1A-32 Archaeological Research Permit for Work on State Lands in Florida
About 1A-32 Permits
Archaeological field investigations may only be conducted on state-owned lands in Florida under the authority of a research permit issued pursuant to Chapter 1A-32, Florida Administrative Code. Requiring permits for research ensures that state-owned cultural resources are administered in a spirit of stewardship and trusteeship on behalf of Florida's citizens. 1A-32 permits are only issued to professional archaeologists who have histories of responsible work and project completion. The permitting process holds archaeologists accountable for turning in reports, site forms, and cultural material within one year of fieldwork completion.
Florida Administrative Code
Archaeological Research Permits are issued in accordance with Chapter 267, Florida Statutes, and the permitting process is explained in detail in Chapter 1A-32, Florida Administrative Code. Archaeological resources on Florida's state-owned lands belong to the state with the title vested in the Division of Historical Resources for the purposes of administration and protection (Section 267.061, Florida Statutes). Excavating on state-owned lands without a permit is a felony of the third degree, and altering archaeological sites on state-owned lands without a permit is a misdemeanor of the first degree (Section 267.013, Florida Statutes). Violations are punishable as provided in s. 775.082, s. 775.083, or s. 775.084.
Which Projects Need Permits
Archaeological Research permits are issued for each project, not each researcher. If any portion of a project is conducted on state-owned lands, a permit is required. State-owned lands include but are not limited to Florida State Parks; sovereign submerged lands (research and compliance work only, not commercial salvers); State Preserves; Florida Fish and Wildlife Conservation Commission Lands; State Wildlife Management Areas; State Forests; State Trails and Greenways; and State Universities. If you are unsure about property ownership in your project area, please consult the Property Appraiser's Web Site or email us.
Requirements for Permit Holders
To obtain an archaeological research permit, the project archaeologist must be a professional who meets the Secretary of Interior's Professional Standards for Archeology (PDF). SOI qualified archaeologists hold a graduate degree in anthropology, archaeology, or a closely related field; have at least a year of professional experience in archaeology; and have demonstrated the ability to carry research to completion. All professional archaeologists should adhere to the Society for American Archaeology Principles of Ethics (PDF). Research Permits will not be issued to individuals with overdue permits, unless the Bureau of Archaeological Research has granted an extension.
Permit Reporting Requirements
Reports, artifacts, and Florida Master Site File forms for permitted projects must be submitted to DHR within one year of the last day of fieldwork. Reports will be reviewed for completeness and sufficiency according to Chapter 1A-46, Florida Administrative Code. Artifact collections must conform to BAR Collections Guidelines (PDF), and Florida Master Site File site forms and survey logs must be complete.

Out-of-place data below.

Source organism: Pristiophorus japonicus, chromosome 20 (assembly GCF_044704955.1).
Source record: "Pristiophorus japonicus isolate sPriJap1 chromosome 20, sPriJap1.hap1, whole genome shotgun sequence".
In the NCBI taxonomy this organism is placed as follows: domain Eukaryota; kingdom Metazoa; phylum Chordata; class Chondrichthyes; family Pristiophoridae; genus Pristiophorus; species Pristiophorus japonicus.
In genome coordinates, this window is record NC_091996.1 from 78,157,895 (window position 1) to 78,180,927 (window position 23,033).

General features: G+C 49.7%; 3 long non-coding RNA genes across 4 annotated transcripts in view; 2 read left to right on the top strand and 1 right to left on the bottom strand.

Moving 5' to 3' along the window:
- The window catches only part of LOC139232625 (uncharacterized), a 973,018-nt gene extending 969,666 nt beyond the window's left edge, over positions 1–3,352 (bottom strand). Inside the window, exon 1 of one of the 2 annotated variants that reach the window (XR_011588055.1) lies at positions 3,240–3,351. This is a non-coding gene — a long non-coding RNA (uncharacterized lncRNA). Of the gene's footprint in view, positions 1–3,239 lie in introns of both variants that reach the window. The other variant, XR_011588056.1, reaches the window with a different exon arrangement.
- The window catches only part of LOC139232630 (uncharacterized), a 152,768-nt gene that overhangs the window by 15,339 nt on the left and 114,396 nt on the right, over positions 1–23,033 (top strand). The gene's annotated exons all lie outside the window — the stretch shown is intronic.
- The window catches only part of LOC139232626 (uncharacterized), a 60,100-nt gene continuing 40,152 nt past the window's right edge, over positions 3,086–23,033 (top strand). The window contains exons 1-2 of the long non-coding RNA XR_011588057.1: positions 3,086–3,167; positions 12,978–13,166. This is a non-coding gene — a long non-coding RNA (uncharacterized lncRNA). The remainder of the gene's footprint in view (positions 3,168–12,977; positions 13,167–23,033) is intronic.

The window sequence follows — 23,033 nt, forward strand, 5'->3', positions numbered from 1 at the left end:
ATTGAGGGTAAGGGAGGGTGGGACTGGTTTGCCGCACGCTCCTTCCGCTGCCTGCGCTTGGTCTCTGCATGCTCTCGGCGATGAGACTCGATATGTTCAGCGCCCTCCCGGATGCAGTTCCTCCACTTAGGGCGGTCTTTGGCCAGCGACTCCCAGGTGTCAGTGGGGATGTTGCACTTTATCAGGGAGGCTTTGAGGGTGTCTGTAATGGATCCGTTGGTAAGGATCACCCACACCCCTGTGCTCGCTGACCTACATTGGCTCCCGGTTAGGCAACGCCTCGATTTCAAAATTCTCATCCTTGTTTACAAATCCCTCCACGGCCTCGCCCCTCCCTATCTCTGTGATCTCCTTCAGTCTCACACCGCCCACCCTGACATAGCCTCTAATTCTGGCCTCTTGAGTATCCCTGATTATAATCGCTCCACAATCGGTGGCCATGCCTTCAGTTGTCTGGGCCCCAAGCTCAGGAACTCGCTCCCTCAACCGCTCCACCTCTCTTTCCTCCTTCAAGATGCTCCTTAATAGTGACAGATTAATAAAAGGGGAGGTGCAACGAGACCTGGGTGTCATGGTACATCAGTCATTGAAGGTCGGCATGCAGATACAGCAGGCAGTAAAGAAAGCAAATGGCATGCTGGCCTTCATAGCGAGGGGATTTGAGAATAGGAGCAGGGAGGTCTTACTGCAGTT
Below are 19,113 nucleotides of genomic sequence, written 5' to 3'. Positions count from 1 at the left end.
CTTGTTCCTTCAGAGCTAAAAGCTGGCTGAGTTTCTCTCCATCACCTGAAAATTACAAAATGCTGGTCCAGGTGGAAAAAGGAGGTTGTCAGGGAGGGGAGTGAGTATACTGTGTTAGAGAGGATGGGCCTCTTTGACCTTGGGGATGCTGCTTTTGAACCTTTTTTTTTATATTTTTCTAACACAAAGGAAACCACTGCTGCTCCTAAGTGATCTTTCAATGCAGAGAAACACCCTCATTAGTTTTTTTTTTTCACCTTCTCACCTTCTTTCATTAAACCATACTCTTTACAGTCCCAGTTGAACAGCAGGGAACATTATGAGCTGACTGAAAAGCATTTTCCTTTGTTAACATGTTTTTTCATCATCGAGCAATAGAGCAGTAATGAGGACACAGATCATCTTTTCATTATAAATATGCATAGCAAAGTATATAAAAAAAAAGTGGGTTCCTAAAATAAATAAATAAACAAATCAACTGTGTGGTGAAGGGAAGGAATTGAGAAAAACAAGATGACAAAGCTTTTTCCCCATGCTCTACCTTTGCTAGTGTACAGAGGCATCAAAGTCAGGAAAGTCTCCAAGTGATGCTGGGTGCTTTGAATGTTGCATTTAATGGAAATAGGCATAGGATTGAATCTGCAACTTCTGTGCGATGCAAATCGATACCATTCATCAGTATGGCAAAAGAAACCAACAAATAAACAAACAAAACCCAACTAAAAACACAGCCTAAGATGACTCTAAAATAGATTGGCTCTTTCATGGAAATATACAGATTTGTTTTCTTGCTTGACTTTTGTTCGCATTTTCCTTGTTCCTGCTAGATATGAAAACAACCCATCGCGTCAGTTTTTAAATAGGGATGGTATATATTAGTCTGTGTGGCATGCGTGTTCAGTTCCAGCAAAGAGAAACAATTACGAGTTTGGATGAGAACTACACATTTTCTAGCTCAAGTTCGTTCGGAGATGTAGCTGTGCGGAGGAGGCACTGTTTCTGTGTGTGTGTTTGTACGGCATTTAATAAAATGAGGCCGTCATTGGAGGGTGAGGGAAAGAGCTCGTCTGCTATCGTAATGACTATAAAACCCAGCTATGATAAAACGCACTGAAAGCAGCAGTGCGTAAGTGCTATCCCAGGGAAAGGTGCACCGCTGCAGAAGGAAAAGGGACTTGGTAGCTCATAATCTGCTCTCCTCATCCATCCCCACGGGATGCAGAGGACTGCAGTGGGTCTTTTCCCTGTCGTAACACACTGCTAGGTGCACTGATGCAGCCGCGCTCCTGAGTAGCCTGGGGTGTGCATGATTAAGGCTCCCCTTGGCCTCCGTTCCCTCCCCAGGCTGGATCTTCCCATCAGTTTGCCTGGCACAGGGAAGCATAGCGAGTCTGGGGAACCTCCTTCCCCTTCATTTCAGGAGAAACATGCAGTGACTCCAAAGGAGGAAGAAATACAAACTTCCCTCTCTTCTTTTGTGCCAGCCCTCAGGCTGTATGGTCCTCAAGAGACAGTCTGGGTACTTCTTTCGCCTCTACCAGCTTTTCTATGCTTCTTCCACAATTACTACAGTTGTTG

DHR only grants extensions under extenuating circumstances. The permittee may not conduct further fieldwork for the next phase of the project until all outstanding deliverables are submitted to DHR. Permit holders who request a second extension must demonstrate progress towards completion in an interim report submitted to DHR.
- Sending Forms to Master Site File (PDF)
- Sending Artifacts to BAR Collections (PDF)
- Collection and Curation Guidelines (PDF)
- Report Guidelines (PDF)
Permit requests must include a completed permit application form, a GIS shapefile of the project area (preferred) or a detailed map, a concise research design, resumes of the Principal Investigator and Field Director, and demonstration that all other required permits and permissions have been obtained. The main goal of requiring a permit for archaeological projects on state lands is to limit research to responsible professionals. Additionally, we review each permit application to make sure the proposed work is necessary, well-planned, and feasible. Strong permit applications have clear, well-reasoned objectives and methods designed to address the goals of the project. Unless the project is compliance-driven, research permit applications without a research question will not be considered. Archaeological work on state lands shall not be conducted solely for educational purposes.
Submit your application by e-mail to Julie Byrd. If you have any questions about the process, call Julie at 850.245.6336.
We will respond to your request within 15 days, but please understand that the entire permit process may take longer. Submit applications well in advance of projects in case we request additional information or your permit is denied. A 1A-32 permit must always be obtained before the first day of field work, and permit holders must bring the document with them to the field.